The Montana Fish, Wildlife and Parks Commission will shut down wolf hunting in the area around Yellowstone National Park as soon a few more wolves are killed . . .
Montana Fish, Wildlife and Park commissioners voted Friday to close wolf hunting and trapping in Region 3 once the wolf take reaches 82 wolves.
Region 3 encompasses an area of Montana just north of Yellowstone National Park. The take to date is 76 wolves.
Commissioner Pat Tabor, who is from the Flathead Valley, quashed an amendment to the motion that would have immediately closed wolf hunting and trapping in wolf management units units 313 and 316, which directly border Yellowstone. The smaller units are part of the broader Region 3.
Here’s a chance to make yourself heard regarding wolf and sage grouse management . . .
The Montana Fish & Wildlife Commission is seeking comment though June 23 on some upcoming hunting seasons and additional proposals related to sage grouse and wolves.
For sage grouse, the commission is seeking comment on a proposal that would either maintain the same 30-day season and two-bird daily bag and four bird possession limit as last season; adopt shorter seasons and reduced bag and possession limits; impose region-specific hunting opportunities or closures; or close the sage grouse hunting season statewide.
The sage grouse proposal comes in response to surveys on sage grouse breeding grounds called “leks” that show a continued population decline of the state’s largest native upland game bird. Montana’s 2004 management plan identifies a season closure when lek counts are significantly reduced from historical observations.
The commission also seeks comment on the following wolf-related proposals:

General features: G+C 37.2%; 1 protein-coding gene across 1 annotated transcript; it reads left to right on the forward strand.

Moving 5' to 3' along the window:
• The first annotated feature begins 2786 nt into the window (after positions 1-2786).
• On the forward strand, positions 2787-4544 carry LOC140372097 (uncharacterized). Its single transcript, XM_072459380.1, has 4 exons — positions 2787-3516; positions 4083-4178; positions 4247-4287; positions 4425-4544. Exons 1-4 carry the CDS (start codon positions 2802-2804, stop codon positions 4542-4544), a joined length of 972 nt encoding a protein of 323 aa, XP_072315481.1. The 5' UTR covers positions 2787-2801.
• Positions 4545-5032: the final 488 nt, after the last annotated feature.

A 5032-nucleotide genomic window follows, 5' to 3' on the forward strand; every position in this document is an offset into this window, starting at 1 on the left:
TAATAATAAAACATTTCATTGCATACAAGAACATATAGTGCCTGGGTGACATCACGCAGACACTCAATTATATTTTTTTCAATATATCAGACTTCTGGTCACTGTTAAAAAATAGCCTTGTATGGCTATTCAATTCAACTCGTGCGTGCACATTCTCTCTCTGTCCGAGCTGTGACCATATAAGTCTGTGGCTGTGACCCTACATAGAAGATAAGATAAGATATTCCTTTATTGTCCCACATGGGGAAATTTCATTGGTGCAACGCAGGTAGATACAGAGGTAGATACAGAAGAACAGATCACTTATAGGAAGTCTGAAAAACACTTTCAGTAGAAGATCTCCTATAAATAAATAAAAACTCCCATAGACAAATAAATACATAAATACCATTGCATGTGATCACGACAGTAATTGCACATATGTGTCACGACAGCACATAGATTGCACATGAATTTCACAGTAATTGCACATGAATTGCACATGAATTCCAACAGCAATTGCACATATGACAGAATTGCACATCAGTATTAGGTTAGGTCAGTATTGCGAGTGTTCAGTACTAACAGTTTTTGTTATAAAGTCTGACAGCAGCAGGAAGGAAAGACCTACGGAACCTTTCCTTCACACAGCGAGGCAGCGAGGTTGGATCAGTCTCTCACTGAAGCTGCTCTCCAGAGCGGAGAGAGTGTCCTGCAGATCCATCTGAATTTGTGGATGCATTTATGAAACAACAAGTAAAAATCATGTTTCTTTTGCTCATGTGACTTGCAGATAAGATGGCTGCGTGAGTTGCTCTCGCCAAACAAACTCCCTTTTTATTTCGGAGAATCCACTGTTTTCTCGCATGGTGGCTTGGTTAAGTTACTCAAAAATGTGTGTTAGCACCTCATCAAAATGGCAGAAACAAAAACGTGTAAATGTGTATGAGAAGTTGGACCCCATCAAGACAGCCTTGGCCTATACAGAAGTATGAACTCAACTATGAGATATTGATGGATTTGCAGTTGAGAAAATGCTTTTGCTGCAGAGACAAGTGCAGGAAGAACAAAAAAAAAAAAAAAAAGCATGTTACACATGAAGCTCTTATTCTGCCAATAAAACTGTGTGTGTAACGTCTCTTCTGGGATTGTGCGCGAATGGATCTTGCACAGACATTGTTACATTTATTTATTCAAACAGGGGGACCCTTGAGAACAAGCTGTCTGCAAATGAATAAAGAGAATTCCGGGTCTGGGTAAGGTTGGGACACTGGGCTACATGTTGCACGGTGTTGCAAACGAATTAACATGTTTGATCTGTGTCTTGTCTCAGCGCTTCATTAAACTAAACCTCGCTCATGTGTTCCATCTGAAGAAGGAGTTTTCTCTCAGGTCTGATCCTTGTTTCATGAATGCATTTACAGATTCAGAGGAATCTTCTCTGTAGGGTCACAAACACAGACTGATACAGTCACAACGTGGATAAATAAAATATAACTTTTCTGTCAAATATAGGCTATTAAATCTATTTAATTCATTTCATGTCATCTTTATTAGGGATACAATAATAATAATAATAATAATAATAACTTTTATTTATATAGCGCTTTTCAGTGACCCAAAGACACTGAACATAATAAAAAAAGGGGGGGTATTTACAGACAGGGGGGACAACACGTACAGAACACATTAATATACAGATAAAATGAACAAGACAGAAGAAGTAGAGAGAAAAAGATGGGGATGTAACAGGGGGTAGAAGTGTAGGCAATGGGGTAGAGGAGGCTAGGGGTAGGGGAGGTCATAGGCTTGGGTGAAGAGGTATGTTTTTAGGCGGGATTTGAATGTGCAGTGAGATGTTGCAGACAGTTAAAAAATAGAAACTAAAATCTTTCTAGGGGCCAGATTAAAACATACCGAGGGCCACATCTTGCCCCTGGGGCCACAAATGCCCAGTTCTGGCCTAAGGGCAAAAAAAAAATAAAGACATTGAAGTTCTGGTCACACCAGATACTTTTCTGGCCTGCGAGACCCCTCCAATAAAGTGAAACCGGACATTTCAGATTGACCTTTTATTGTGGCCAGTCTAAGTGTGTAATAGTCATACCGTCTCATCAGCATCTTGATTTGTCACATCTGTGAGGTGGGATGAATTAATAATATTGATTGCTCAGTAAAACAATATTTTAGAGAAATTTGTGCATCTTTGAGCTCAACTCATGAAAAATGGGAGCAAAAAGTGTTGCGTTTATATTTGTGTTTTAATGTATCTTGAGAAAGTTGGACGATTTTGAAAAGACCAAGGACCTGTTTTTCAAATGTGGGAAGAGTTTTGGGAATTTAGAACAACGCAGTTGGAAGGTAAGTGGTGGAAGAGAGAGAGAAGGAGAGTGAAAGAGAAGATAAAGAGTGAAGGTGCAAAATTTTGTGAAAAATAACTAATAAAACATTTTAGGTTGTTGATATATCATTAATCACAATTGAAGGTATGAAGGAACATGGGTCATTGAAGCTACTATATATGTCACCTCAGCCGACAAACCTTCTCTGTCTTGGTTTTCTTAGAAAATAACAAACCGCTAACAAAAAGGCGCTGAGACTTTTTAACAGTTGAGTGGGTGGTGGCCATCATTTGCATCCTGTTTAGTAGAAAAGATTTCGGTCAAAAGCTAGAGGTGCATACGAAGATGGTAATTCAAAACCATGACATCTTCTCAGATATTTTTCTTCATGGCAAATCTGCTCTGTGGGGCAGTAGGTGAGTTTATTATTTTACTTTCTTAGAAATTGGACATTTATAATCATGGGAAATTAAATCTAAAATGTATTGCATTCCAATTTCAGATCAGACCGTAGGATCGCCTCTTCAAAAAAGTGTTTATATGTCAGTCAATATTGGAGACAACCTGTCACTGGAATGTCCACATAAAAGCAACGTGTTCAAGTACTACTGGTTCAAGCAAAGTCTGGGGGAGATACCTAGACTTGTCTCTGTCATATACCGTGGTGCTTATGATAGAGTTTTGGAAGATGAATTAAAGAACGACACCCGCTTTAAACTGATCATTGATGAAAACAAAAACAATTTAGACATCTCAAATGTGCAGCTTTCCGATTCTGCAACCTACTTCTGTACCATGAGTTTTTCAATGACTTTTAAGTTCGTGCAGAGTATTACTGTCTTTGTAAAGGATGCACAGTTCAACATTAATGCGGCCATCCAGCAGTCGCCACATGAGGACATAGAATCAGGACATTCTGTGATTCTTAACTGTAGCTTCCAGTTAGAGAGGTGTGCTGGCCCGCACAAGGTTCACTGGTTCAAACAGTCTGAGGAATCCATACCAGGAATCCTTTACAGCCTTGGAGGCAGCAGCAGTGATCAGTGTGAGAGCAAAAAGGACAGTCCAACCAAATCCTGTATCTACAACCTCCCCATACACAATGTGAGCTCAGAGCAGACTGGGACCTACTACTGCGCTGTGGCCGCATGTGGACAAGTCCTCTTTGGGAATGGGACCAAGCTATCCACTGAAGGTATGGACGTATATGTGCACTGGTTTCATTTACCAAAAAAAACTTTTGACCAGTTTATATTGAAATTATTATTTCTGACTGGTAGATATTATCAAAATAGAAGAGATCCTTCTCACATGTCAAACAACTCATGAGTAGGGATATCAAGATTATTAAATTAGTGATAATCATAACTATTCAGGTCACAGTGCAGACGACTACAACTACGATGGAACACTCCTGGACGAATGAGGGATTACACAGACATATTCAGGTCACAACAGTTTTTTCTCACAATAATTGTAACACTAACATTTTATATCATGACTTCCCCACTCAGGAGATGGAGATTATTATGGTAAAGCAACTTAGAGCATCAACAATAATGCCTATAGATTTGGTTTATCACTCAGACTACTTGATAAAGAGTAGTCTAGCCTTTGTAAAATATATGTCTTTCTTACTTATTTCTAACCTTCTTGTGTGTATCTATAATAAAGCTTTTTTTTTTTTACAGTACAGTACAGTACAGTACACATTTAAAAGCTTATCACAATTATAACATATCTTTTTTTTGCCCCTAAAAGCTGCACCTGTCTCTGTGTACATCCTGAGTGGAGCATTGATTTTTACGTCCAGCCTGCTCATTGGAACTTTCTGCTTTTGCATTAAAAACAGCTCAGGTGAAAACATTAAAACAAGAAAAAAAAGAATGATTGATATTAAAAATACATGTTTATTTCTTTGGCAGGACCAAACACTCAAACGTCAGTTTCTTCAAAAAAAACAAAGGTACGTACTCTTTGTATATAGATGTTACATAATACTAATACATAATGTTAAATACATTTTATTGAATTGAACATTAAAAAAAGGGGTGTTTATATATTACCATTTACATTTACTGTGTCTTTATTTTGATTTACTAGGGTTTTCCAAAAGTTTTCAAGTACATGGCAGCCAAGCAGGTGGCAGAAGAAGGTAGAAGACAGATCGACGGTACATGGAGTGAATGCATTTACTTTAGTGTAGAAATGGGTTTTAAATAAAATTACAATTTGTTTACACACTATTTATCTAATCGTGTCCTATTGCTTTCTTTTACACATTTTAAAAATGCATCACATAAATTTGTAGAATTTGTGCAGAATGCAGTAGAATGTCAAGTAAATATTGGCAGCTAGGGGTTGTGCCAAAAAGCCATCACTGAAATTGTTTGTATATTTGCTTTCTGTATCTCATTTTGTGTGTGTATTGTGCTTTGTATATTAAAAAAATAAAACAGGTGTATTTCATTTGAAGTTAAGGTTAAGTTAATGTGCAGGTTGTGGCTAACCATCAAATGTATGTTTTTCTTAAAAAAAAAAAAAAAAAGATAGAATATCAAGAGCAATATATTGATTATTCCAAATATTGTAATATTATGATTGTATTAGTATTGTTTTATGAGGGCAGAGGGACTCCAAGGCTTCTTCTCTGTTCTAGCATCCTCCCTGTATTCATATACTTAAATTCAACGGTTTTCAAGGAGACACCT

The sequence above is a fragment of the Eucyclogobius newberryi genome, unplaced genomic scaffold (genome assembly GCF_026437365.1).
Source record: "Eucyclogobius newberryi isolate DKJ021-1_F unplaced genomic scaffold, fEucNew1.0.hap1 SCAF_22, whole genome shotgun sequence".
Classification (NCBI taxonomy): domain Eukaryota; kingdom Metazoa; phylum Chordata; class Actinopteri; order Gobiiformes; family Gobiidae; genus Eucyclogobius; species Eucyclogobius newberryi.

the 2014-15 wolf season, which includes adjustments that would close the hunting and trapping season in Wolf Management Units 313 and 316 within 12 hours of the harvests quotas there being reached. These WMUs border Yellowstone National Park. The proposal also includes reducing the harvest quota in WMU 313 from four to three wolves.
to offer the opportunity to trap wolves via a drawing on three western Montana wildlife management areas, including the Blackfoot-Clearwater, Fish Creek and Mount Haggin WMAs.
a statewide annual quota of 100 wolves taken under a new state law that provides for landowners to take wolves without a license that are a potential threat to human safety, livestock or pets.
Montana raised the wolf hunt bag limit to five wolves per person, but added restrictions near Yellowstone National Park. The maximum number of wolves that can be taken in the North Fork remains at two.
Here’s the Flathead Beacon’s write-up . . .
Montana Fish and Wildlife commissioners on Wednesday increased the bag limit from one to five wolves per person and extended the state’s next hunting season, but they also set new restrictions in areas adjacent to Yellowstone National Park.
As expected, the Montana Fish, Wildlife and Parks Commission gave tentative approval to a fall wolf hunt at today’s meeting. The Flathead Beacon has the story . . .
Montana wildlife officials tentatively approved a plan Thursday to allow hunters to kill as many as 220 wolves this fall, marking the state’s first wolf management decision since Congress lifted endangered species protections.
The unanimous vote opens the door for the public to weigh in before the commission makes a final decision in July. It would be Montana’s second wolf hunt since 2009, when 72 wolves were killed, and state Fish, Wildlife and Parks commissioners appeared confident the 2011 hunt will be approved.
Among several other items, the Montana Fish, Wildlife and Parks Commission will consider tentative fall wolf hunting season quotas and dates at their meeting this month. The meeting is on May 12 at the FWP Helena office, 1420 East 6th Ave. beginning at 8:30 a.m.
According to the FWP, the “tentative proposals will be similar to those adopted before a federal court halted the state’s 2010 hunting season, with the exception of a statewide quota of 220 up from 186 proposed last year, and the addition of a wolf management unit in the Bitterroot area south of Missoula. Assuming tentative adoption, the public will be asked to comment through June 20. The FWP Commission is expected to take final action at its July 14 meeting.”